Keep the process as easy as you can by giving clear instructions on what experience, requirements, and documents you are looking for regarding an application to the open role along with how to submit all documents on the platforms of your choice. Feel free to cross-post on multiple job sites, but connect them back to one account to streamline your review process.

Try to avoid adding additional qualifying questions that can deter candidates, especially if they are doubling up information already provided in their application documents. If you're asking for a resume and cover letter, qualified and interested candidates will take the time to tailor their application to suit the role in question which allows you, or your ag recruiter, to filter through candidates more effectively to find your ideal candidates quicker.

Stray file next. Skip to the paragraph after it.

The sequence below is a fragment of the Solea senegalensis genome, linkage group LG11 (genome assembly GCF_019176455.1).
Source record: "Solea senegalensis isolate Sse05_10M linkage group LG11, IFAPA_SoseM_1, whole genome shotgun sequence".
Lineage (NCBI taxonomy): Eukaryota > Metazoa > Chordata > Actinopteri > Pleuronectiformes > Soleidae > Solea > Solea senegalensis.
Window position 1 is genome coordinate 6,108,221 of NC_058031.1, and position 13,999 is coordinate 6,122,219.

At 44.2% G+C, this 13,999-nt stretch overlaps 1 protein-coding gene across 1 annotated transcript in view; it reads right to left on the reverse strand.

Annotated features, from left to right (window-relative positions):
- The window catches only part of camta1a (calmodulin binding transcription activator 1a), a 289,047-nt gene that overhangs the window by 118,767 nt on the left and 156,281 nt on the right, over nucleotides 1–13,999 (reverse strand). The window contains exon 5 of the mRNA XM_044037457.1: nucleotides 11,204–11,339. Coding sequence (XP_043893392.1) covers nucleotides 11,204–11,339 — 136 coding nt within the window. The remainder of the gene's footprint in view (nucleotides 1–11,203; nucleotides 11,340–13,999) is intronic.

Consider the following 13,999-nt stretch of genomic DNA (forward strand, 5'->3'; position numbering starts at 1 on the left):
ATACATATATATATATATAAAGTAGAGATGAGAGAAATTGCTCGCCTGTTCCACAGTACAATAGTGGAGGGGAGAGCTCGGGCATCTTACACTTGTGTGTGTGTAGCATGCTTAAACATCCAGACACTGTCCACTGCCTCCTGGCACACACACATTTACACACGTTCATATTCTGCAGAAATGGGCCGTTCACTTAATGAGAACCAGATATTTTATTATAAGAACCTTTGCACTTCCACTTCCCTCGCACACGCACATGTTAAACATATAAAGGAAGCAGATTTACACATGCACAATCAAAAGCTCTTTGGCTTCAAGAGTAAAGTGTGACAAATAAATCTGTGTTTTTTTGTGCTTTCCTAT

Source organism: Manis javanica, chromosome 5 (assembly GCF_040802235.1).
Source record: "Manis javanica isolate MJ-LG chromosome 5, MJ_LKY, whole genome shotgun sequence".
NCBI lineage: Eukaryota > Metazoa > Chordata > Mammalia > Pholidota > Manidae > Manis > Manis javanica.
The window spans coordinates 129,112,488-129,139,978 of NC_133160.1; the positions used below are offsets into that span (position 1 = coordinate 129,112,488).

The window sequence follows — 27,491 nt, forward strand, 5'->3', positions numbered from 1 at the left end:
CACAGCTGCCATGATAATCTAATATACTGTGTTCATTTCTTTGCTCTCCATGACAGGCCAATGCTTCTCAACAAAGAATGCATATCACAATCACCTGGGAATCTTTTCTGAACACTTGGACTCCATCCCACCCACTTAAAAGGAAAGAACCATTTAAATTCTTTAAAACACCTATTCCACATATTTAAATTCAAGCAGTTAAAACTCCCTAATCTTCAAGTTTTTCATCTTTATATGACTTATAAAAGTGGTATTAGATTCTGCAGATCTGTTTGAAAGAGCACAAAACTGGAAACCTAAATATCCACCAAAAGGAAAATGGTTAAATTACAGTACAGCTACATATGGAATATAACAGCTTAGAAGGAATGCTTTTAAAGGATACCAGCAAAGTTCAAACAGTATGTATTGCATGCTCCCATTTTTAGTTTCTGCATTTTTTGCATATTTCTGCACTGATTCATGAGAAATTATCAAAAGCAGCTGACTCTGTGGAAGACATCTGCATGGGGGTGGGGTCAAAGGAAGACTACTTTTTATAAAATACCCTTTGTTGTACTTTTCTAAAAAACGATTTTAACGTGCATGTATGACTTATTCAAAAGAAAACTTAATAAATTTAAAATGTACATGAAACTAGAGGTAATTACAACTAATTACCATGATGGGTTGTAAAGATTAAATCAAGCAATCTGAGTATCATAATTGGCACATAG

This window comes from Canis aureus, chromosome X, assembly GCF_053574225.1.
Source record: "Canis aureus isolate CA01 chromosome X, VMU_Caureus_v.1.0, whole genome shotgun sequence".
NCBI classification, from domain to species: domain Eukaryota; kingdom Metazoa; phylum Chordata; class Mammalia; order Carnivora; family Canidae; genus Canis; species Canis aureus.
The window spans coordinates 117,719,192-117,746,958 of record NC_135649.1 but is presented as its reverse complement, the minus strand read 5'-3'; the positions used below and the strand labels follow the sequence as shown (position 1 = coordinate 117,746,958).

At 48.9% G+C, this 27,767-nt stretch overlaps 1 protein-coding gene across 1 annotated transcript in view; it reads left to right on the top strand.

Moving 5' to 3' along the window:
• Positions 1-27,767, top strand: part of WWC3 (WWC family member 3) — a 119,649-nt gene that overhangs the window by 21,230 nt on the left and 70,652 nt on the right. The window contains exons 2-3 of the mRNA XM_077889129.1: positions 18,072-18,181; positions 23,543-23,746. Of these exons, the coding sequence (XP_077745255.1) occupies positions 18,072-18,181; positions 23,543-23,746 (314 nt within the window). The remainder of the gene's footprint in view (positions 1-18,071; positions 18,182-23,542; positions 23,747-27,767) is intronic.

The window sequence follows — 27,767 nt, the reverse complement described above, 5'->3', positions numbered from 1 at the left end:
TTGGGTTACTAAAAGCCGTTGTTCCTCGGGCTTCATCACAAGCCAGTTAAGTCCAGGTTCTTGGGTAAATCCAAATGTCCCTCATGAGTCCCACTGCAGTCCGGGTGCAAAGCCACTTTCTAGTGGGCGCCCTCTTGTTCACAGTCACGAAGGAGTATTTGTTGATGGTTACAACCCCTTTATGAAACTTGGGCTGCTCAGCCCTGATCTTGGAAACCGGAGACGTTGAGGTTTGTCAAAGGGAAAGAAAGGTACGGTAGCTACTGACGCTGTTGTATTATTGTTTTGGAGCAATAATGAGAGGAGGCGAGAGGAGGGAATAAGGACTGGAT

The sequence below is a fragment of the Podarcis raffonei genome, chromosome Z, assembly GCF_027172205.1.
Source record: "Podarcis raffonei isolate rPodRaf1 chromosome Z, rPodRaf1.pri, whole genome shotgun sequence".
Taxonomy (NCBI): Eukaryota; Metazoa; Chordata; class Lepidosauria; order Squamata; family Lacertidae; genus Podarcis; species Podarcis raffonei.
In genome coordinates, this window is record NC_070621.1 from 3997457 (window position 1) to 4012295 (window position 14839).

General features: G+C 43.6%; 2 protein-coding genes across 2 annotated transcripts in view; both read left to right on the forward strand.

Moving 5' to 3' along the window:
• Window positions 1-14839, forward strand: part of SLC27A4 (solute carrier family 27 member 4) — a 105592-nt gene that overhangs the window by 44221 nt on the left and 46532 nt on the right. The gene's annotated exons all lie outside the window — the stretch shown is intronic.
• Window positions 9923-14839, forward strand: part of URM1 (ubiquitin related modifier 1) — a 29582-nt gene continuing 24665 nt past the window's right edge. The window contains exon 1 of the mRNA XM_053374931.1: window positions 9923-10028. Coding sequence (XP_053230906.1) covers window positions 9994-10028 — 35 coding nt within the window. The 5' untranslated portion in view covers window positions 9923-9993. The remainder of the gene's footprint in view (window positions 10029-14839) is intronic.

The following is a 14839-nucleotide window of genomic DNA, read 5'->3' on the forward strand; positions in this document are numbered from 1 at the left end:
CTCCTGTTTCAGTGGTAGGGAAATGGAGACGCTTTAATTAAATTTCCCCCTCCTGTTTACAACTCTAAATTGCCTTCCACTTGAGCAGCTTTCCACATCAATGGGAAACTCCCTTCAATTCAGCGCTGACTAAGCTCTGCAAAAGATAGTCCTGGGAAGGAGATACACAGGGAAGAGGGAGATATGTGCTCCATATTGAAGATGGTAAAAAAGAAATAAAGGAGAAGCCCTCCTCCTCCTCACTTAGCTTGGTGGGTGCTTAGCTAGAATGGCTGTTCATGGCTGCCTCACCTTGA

Although slightly controversial, consider removing any questions regarding criminal history and Ban the Box to allow a candidate's character and experience to be showcased on their current qualifications, not their past. Requiring this information to be disclosed on an application can turn candidates away who would otherwise be qualified and eager to take on, and excel, in this role.

While it has been standard practice to include this request for information, is it relevant to your role? If yes, there is always an opportunity to discuss with the candidate at a later point in the hiring process if they are fit for the role in question; what happened and when did it happen? Perhaps it was long in the past and is no longer worth mentioning. Taking this approach will allow you to form a more educated opinion on the candidate as a whole, as opposed to missing out on a high-performing candidate solely by the Box and their resume.